Because of its shallow, dense root system and ability to grow in flooded conditions, rice is considered a potassium-efficient crop. That belief still holds, but some years test the faith.
“This season we've had problems with potassium in rice, especially in northeast Arkansas,” says Nathan Slaton, agronomist and professor with the University of Arkansas. “We've concentrated field research there and have had good response. Extension agents, specialists, farmers and consultants have visited through the year. They say, ‘Yeah, that's what we've seen. Now I know what's going on in our fields.’”
Of the potassium deficiencies Slaton and colleagues have seen, most occurred on silt loam soils west of Crowley's Ridge (Cross, Poinsett, Woodruff, Craighead and St. Francis counties). The area has a history of potassium troubles which usually show up mid- to late-season.
“I just visited a farmer who'd applied potassium to a moderately deficient field,” says Slaton, who spoke at the Rice Research and Extension Center field day outside Stuttgart, Ark. “Adding potassium changed the look of his crop for the better. Comparing an untreated area in the field with the rest was a revelation.
“Before the application, he asked — and this is the question we get most often — ‘I'm finding symptoms of potassium deficiency from the start of heading to two or three weeks away from heading. Will it pay to apply potassium?’”
Slaton doesn't yet have good answers. Potassium is difficult to work with, and many field tests provide limited responses.
“We're studying it, but getting a properly researched answer within two years is probably optimistic. The nature of fertility research requires a longer time for answers.”
In the past, Slaton has applied potassium early and heavily enough to carry plants through the season. He still believes that's the best approach.
“However, we must accurately identify the fields that need potassium. Then we must do a better job of calibrating fertilizer rates. We have seven potassium rate studies across the state. That may sound like a lot, but it may take 40 tests to get enough data to properly calibrate fertilizer tests. With that many tests, it could be years before we have the answers we need.”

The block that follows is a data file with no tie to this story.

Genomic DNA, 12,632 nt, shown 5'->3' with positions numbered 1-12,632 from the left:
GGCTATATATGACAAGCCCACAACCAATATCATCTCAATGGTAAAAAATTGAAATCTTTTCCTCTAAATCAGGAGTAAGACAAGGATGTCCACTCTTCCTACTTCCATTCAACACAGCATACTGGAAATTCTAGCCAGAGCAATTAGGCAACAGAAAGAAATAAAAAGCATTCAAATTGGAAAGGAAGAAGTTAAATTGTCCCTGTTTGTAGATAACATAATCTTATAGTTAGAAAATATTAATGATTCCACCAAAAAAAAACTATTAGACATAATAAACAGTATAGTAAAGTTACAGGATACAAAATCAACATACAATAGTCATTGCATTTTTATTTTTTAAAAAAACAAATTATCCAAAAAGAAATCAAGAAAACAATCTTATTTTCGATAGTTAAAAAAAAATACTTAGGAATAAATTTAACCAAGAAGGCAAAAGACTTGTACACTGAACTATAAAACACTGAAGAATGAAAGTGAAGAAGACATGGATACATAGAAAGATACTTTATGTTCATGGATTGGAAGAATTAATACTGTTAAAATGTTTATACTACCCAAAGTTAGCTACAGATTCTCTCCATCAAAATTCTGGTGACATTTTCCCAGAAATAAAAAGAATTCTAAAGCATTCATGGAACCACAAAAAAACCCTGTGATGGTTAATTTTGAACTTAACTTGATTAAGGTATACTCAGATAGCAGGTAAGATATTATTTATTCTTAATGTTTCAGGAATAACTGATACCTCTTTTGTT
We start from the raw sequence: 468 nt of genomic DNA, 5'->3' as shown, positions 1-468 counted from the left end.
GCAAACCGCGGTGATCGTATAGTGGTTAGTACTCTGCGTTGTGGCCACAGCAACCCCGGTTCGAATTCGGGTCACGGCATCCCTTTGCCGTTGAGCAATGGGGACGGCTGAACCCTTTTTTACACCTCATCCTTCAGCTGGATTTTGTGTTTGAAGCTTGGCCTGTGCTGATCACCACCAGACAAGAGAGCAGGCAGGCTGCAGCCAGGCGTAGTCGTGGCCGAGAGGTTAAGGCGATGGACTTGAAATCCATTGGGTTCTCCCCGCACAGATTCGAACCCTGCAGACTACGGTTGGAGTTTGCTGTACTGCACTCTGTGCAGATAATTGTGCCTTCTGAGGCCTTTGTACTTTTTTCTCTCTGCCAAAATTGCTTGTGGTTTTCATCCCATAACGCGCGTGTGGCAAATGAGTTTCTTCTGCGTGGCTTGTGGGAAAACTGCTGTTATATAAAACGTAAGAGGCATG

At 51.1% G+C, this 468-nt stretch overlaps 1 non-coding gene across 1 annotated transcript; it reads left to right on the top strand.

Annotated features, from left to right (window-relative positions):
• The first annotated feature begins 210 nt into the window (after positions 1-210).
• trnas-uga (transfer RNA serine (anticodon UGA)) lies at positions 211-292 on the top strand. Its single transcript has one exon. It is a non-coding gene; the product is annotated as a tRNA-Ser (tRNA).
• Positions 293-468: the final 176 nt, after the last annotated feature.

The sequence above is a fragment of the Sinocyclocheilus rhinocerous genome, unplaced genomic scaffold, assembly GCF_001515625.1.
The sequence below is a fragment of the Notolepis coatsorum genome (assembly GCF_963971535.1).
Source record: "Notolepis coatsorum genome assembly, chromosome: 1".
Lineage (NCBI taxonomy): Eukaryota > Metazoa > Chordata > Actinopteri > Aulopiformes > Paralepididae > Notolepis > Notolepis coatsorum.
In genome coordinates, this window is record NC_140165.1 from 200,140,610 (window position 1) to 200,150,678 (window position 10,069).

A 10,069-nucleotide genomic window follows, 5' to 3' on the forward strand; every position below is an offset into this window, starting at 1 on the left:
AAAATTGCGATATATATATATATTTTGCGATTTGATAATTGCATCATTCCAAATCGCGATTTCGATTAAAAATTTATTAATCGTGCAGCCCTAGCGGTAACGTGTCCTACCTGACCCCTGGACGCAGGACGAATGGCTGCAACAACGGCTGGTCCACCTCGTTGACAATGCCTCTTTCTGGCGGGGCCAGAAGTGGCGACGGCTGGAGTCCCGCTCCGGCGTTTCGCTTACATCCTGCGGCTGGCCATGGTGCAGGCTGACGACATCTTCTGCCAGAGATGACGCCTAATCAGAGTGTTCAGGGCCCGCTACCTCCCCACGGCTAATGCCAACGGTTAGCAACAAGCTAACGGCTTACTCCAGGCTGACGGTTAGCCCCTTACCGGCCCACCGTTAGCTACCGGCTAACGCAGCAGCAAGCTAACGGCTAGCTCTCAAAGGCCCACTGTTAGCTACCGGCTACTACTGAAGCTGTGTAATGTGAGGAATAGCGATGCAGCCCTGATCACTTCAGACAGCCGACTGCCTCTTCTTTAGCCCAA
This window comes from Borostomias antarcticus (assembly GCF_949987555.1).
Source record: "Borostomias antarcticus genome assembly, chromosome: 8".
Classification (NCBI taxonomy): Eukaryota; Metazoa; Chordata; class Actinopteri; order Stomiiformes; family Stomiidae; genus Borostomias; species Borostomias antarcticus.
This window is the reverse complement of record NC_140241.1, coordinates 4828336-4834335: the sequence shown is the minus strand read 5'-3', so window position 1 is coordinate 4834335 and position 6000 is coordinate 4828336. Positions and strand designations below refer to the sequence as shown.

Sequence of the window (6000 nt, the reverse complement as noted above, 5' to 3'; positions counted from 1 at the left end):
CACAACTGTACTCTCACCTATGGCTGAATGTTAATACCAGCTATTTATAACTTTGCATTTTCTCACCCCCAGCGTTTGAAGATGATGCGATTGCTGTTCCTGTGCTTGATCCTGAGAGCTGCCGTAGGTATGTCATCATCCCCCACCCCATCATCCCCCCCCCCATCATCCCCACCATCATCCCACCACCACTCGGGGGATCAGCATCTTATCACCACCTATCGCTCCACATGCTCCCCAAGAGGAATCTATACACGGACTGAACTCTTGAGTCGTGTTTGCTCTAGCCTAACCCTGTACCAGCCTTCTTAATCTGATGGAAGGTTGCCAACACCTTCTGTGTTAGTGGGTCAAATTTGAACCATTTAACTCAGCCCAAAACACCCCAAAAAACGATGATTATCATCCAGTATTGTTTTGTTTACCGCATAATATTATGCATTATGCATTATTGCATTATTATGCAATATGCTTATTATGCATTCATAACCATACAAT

Most Arkansas boron deficiencies show up north of I-40 and west of Crowley's Ridge. Thus, most research efforts are also focused there. Soil testing, however, hasn't been very beneficial in identifying boron-deficient soils.
“We know boron deficiencies will show up in high-pH soils. But these soils constitute 90 percent of the fields in the area being studied,” says Slaton.
Researchers are attempting to determine the rates of boron needed and when to apply it. They have found a fairly wide application window, but in less than 5 percent of fields, applying boron early gives the best benefit.
“Here's the deal: by the time beans are blooming on that 5 percent, they're already boron-deficient and losing yield,” says Slaton. “Based on our research and for farmers' convenience, we believe a preventive approach is best.”
There are several ways to buck up a field's boron levels. Granular boron blended in with phosphorus and potassium will cost $2.50 to $3 per acre. “The nice thing about that is there's no special application — producers are going to put out P and K anyway.”
An alternative that works “really well” is boron mixed with a herbicide. “You can use a soil-applied herbicide or, in Roundup Ready beans, mix liquid boron with Roundup.”
Another alternative — potentially the most costly and certainly risky — is the “wait-and-see approach,” says Slaton. “In this case, a farmer must scout heavily. If he finds boron deficiencies, he looks at market prices, determines how bad the crop is, and decides whether or not to fly on up to a half pound of boron per acre.”
There are several problems with the third approach, including an extra application charge.
Producers usually don't scout soybeans as well as they do “money crops” like cotton or rice. A boron deficiency may not be found and diagnosed for several weeks.
And there's a tipping point. “After a certain point, plants aren't going to respond if boron is applied.”
Slaton plants rice test plots each year to study phosphorus, “because it has a huge impact on our crop, and a deficiency is very hard to turn around. Phosphorus has been at the top of our research for the last decade. By now, we feel pretty comfortable with our recommendations.”
Slaton focuses on plants shortly after flooding, when most P deficiencies show up. “We look at soil factors and plant tissue phosphorus concentrations to determine where and how much to apply. We've come up with some very strong relationships.”
The hole in the plan is phosphorus impact. Timing sometimes has a huge impact on plants. But that's hard to get across in the real world, says Slaton.
“Fertilizer dealers often give good deals that are hard for growers to pass on. A dealer will say, ‘It's fall and our equipment is idle. If you put out fertilizer for beans and rice now, we'll give you a big break in price.’”
Phosphorus is similar to nitrogen in that a lot can happen between the time it's applied and the time the crop is ready to take it up. Nitrogen can “float off” in the air. Phosphorus, says Slaton, can become “fixed” in the soil, no longer available to plants.
“If you put out phosphorus too early, especially in a soil that really needs it, the crop will suffer. That's why we're working on when and where to apply phosphorus, and the best time to apply it. Is it best applied preplant? Pre-flood? A combination of the two?”
On most soils, a phosphorus application just before planting will benefit a crop, says Slaton. On a few soils, though, “we've found a shot of phosphorus with pre-flood nitrogen gives rice a boost.”
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